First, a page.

Personal data may penalise ‘uninsurables’

In a world where personal data-driven insurance products are increasingly tailored to the individual, could some consumers be unfairly disadvantaged?

Motor, home and health insurers have never had more access to data about their customers. Thanks to the internet of things (IoT) there is a growing ability to assess how we drive, live our lives, protect our assets and price us according to our own individual risk profile. There is also an opportunity to offer feedback and incentives to insurance customers to encourage better behaviour, thereby reducing claims and enabling insurers to offer discounted rates to less risky customers.

However, by sharing this information about ourselves, could some consumers be penalised for things that are beyond their control, their age for instance, genetic predisposition to disease or even personality? Thanks to the European Union’s Gender Directive in 2012, insurers can no longer charge men and women a different price, even if this is based on actuarially sound analytics. But there are many other personal attributes that could be used to determine what individuals are charged for their insurance.

When Admiral was forced to withdraw its plans to partner with Facebook late last year after the social media company said the scheme would breach its privacy rules, it raised an important moral question. Just because an insurance company has the ability to analyse customers’ use of social media and to use that information as a rating factor doesn’t necessarily mean they should.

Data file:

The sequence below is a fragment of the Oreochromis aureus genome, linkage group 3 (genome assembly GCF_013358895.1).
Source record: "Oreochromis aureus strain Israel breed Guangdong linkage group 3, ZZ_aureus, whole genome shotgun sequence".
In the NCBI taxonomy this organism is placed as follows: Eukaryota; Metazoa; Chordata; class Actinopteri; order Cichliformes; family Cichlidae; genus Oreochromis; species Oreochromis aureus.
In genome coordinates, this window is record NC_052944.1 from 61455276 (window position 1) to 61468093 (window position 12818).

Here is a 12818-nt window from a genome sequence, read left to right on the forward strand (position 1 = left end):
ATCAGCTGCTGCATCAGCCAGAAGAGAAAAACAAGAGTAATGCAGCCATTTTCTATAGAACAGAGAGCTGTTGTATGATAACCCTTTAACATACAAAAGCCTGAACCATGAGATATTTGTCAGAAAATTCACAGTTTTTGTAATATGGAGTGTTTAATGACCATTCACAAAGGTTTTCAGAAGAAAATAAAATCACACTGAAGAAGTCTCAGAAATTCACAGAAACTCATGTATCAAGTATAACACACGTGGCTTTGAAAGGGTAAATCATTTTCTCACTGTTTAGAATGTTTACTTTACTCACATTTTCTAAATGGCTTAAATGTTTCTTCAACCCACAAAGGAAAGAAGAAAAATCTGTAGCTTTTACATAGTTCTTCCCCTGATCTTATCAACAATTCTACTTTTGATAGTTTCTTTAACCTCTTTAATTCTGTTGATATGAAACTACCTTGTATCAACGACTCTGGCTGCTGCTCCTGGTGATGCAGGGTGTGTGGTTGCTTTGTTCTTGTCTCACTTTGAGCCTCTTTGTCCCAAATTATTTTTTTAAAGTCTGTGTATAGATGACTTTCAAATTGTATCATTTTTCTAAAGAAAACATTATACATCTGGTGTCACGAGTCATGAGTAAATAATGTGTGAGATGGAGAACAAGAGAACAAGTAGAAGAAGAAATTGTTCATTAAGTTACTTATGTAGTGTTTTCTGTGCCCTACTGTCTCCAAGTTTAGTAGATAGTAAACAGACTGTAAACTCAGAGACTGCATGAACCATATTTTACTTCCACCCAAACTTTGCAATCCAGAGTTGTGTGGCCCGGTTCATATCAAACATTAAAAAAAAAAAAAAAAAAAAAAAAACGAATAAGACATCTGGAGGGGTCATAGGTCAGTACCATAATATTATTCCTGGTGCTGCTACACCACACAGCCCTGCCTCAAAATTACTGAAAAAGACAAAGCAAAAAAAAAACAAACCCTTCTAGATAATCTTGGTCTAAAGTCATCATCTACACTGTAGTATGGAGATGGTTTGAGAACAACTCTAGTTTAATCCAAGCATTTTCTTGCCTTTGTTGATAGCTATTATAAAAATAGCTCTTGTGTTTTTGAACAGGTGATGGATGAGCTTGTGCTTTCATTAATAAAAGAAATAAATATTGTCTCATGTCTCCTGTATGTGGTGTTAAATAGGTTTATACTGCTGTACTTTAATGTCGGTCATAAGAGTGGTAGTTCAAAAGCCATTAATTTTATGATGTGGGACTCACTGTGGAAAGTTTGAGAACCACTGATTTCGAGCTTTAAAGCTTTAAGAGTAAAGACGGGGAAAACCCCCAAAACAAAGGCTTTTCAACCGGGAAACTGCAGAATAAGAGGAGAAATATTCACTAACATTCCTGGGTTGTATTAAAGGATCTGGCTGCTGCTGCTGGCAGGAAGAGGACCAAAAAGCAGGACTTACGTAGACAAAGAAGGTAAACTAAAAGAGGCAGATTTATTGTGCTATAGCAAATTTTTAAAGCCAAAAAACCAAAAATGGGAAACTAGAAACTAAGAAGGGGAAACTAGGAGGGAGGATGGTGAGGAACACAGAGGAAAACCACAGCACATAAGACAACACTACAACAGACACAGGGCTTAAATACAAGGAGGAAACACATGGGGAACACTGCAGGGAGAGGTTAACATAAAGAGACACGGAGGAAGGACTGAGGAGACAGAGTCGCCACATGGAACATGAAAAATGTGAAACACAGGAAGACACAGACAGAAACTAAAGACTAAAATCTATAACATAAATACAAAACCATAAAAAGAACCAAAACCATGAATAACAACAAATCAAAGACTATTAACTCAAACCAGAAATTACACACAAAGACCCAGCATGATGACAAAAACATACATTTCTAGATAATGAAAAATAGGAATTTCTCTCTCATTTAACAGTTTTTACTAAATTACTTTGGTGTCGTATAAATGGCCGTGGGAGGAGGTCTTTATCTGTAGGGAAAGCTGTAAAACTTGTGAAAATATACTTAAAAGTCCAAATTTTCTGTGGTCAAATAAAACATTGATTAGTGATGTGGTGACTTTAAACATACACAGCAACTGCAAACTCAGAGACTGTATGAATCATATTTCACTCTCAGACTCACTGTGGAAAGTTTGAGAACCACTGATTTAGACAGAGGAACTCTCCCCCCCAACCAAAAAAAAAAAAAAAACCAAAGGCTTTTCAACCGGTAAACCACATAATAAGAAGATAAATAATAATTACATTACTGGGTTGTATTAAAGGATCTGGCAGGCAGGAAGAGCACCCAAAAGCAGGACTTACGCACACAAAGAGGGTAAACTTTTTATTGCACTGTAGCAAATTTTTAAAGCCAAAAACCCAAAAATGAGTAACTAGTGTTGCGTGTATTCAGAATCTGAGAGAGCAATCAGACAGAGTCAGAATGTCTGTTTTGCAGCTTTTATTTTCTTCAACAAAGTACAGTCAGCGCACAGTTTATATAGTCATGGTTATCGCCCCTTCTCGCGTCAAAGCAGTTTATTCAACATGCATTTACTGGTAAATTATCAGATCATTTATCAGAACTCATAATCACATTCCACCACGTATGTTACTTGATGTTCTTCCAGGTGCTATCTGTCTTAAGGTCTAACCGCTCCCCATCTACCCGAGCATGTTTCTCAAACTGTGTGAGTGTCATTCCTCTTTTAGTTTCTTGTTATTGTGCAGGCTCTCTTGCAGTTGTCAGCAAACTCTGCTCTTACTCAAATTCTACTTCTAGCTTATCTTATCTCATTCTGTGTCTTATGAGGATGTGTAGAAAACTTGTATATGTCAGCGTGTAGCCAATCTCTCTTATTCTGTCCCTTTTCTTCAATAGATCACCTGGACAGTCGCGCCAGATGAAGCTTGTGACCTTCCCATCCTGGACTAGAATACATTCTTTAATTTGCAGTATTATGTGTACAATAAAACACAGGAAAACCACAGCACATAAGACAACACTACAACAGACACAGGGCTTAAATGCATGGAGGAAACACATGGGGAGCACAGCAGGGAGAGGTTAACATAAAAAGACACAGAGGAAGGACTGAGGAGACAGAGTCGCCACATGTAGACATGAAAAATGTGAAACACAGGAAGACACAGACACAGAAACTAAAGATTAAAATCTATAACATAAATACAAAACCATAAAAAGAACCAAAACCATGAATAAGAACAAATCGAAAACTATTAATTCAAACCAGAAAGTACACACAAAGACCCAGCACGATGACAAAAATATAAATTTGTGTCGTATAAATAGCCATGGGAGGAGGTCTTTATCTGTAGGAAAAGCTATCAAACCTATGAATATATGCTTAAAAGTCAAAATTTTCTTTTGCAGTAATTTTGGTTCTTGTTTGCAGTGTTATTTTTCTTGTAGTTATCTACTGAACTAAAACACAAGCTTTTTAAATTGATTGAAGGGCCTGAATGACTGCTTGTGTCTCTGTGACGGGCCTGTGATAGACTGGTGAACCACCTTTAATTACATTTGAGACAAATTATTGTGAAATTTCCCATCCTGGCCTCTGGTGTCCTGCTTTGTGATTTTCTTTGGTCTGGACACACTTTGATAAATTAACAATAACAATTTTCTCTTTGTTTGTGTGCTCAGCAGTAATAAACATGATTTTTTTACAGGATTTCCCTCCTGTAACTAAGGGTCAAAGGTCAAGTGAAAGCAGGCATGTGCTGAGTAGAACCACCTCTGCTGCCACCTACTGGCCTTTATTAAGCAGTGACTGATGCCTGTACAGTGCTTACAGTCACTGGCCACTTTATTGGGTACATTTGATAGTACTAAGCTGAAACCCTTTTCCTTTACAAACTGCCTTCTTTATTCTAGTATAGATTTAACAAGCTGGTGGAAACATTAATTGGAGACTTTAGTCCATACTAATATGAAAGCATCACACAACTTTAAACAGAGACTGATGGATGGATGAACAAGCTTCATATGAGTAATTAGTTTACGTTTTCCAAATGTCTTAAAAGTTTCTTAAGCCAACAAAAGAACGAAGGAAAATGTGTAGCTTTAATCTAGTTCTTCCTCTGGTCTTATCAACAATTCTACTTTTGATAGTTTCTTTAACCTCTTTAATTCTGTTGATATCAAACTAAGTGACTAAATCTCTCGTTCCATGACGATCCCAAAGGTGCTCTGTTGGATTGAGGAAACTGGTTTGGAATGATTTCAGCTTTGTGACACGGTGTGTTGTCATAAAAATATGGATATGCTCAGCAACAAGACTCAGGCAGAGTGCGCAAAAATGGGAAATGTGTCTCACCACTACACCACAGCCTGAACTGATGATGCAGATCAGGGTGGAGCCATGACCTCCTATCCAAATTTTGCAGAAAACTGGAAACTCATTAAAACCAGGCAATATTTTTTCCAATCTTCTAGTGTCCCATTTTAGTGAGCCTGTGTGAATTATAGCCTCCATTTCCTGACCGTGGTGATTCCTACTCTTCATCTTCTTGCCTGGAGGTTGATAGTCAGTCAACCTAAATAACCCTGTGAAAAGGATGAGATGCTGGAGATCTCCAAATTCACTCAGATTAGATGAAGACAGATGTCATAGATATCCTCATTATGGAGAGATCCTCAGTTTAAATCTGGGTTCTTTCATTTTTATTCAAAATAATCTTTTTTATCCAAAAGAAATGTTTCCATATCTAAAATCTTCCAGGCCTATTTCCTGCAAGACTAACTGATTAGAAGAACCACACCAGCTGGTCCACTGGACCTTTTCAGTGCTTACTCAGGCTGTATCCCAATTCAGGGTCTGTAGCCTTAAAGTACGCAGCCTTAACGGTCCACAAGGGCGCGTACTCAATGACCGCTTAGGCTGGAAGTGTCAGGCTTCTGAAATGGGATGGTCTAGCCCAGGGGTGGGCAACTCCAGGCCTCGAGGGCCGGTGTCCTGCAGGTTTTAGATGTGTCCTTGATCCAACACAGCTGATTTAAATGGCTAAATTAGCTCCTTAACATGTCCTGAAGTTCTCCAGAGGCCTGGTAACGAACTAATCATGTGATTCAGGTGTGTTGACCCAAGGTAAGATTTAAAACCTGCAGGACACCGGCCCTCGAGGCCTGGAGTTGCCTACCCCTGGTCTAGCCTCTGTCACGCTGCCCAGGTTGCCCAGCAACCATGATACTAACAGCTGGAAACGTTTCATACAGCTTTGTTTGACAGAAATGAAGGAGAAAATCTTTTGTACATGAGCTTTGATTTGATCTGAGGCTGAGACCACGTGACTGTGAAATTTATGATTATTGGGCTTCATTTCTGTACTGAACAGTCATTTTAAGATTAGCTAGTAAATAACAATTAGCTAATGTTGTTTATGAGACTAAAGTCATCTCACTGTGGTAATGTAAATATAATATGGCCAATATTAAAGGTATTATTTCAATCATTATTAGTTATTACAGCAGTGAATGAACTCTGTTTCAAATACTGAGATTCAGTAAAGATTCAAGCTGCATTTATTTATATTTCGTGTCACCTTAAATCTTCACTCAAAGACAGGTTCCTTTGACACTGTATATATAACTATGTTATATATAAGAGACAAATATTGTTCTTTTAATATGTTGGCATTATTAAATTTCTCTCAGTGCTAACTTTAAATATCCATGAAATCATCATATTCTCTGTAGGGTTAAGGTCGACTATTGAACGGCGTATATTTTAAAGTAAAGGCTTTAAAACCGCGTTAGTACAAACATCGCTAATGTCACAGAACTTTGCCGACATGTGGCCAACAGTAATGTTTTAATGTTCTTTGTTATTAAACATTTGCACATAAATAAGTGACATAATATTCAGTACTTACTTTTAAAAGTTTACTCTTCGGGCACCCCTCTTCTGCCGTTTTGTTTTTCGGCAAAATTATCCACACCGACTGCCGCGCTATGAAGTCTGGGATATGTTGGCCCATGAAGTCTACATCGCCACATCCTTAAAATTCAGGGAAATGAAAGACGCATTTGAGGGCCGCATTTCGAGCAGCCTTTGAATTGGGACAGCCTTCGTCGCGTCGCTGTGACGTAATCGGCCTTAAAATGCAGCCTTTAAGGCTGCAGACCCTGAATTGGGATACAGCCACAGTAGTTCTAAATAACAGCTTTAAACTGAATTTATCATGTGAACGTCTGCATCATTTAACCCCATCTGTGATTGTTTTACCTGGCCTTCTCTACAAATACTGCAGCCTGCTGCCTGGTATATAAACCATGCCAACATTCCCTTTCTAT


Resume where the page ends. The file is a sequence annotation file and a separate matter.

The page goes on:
There are ethical issues here and a need for strong regulation in place,” says Nicolas Michellod, a senior analyst in Celent’s insurance practice. “We carried out some research last year asking consumers what they think about insurance companies using their data on social networks to provide new products or to track them for claims fraud. It’s clear there’s a big gap between what insurance companies think they should be allowed to do and what the consumers think.”

As a society we shouldn’t be looking to exploit people who are naive and vulnerable

Data has always been a commodity in the insurance business, allowing underwriters to assess and price risk accurately, from motor insurance through to major commercial operations. But as insurers mine data from an increasingly vast range of sources, accelerating the need for artificial intelligence to create meaning from it, they will inevitably gain access to more and more information about their customers.

Regulators are watching carefully as insurers tap consumer data. While the Financial Conduct Authority took the decision to drop its probe into insurers’ use of big data last year, acknowledging that it did not want to hinder industry innovation and noting the use of information about consumer behaviour was “broadly positive”, it also noted there could be “some risks to consumer outcomes” with some individuals finding it harder to access affordable cover.

In personal lives, the connected car and home, and wearable devices promise increasingly greater levels of insight into a customer’s lifestyle, behaviour and circumstances. However, their insurance companies should use this information responsibly, says Andrew Brem, chief digital officer at Aviva, particularly as pricing becomes more tailored to each individual rather than pooled across the entire marketplace.

“Social, public, IoT, genetic and other new forms of data might indeed reveal much greater variance in risk that we can measure today, and the natural implication would be greater extremes of pricing,” he explains. “This could raise significant questions about fairness in society, and the insurance industry will need to work with governments and regulators to agree what factors society feels we should, and should not, take into account when pricing risk.